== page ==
The previous paragraph outlines precisely why I like the PayPal developments – it will likely onboard new users into crypto, users that are skeptical of cryptocurrency as it is – but have used PayPal (and its subsidiaries, such as Venmo) a lot in recent years. Essentially, a PayPal-branded stablecoin could be seen as a "stamp of approval" from a reputable name in personal finance.
A large share of the American demographic has not once wanted to touch crypto, saying that the industry was riddled with scams and that it lacked reliable names to count on. Say no more, PayPal is here to hold your hand on the journey into crypto-land.
Jokes aside, I genuinely believe companies like PayPal are making it easier for non-crypto natives to be onboarded, especially when we consider that PayPal has hinted that its stablecoin will eventually be available on Venmo. The link between a reputable name like PayPal, and the unknown industry of crypto will significantly boost crypto's name, and help say goodbye to it's bad reputation.
So long, decentralization?
Some worry that the onboarding of new users in this form will come at the cost of decentralization. There is a clear conflict of interest between PayPal's mission to amass market share, and crypto's mission to be as decentralized as it can be, and to promote the values of financial freedom, without interference from a third party.
While PayPal's stablecoin is permissionless, in the sense that it does not need PayPal to approve or deny a transaction, PayPal will likely be able to freeze certain wallets or block certain transactions.
With PayPal's reputation for blocking transactions and freezing accounts of activists, protestors, and white supremacist groups, it makes sense that the crypto-community is worried about what will happen if PayPal does manage to attain a sizeable market share.
However, this trend is not unique to PayPal, and I don't think PYUSD will gobble up established parties like Tether or Circle anytime soon. In my opinion, the threat to decentralization is far inferior to the opportunity for PYUSD to onboard swaths of new people into this industry, and finally push the entire industry into mainstream adoption.
We're witnessing crypto mature in front of our very eyes. Spot ETFs are - in my opinion – a matter of time, PayPal wants to bring stablecoins to its 430 million users, and the U.S. government is actively trying to wrap its head around things like staking and yield farming.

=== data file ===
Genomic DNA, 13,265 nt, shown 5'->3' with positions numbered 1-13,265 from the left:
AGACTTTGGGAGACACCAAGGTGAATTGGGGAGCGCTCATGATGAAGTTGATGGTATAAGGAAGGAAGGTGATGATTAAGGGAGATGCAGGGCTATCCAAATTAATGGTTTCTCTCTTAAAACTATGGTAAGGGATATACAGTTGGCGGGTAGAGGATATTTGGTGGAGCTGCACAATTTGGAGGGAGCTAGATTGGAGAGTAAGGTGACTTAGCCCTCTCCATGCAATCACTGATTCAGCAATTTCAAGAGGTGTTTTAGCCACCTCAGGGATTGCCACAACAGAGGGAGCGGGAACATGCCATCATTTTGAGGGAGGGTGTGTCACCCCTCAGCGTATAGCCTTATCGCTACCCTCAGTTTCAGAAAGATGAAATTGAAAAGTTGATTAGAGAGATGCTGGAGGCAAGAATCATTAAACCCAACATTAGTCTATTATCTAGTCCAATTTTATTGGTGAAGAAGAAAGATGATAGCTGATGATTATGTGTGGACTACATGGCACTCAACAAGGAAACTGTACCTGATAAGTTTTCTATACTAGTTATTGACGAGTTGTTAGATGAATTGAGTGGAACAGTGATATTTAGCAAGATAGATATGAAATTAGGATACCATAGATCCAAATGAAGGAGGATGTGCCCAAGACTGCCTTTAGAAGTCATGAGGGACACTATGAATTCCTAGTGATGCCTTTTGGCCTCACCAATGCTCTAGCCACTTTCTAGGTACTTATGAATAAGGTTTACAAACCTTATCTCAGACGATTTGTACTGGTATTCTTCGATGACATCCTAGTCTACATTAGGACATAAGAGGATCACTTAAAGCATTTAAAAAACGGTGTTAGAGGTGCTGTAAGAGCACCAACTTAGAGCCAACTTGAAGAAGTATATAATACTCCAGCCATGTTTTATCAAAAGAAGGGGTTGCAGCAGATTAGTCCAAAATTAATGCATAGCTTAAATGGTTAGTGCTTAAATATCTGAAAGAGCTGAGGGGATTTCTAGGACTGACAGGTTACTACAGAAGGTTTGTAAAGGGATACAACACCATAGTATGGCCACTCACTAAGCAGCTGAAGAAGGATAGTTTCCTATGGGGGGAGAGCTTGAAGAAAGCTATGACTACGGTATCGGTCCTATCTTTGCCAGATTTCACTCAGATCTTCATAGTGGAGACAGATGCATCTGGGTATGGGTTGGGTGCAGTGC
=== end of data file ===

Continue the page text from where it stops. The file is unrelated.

All of these institutions want a piece of the pie. And why this can be scary, I think we're best off embracing it. Hold on tight, enjoy the ride, and we'll soon be coasting in a new bull market.
Author's Disclaimer: This article is based on my limited knowledge and experience. It has been written for informational purposes only. It should not be construed as trading or investment advice in any shape or form.
Editor's note: CryptoJelleNL provides insights into the cryptocurrency industry. He has been actively participating in financial markets for over 5 years, primarily focusing on long-term investments in both the stock market and crypto. While he watches the returns of those investments roll in, he writes articles for multiple platforms. From now on, he will be contributing his insights for WOO as well.
Check out his twitter: twitter.com/cryptojellenl
The content above is neither a recommendation for investment and trading strategies nor does it constitute an investment offer, solicitation, or recommendation of any product or service. The content is for informational sharing purposes only. Anyone who makes or changes the investment decision based on the content shall undertake the result or loss by himself/herself.
The content of this document has been translated into different languages and shared throughout different platforms. In case of any discrepancy or inconsistency between different posts caused by mistranslations, the English version on our official website shall prevail.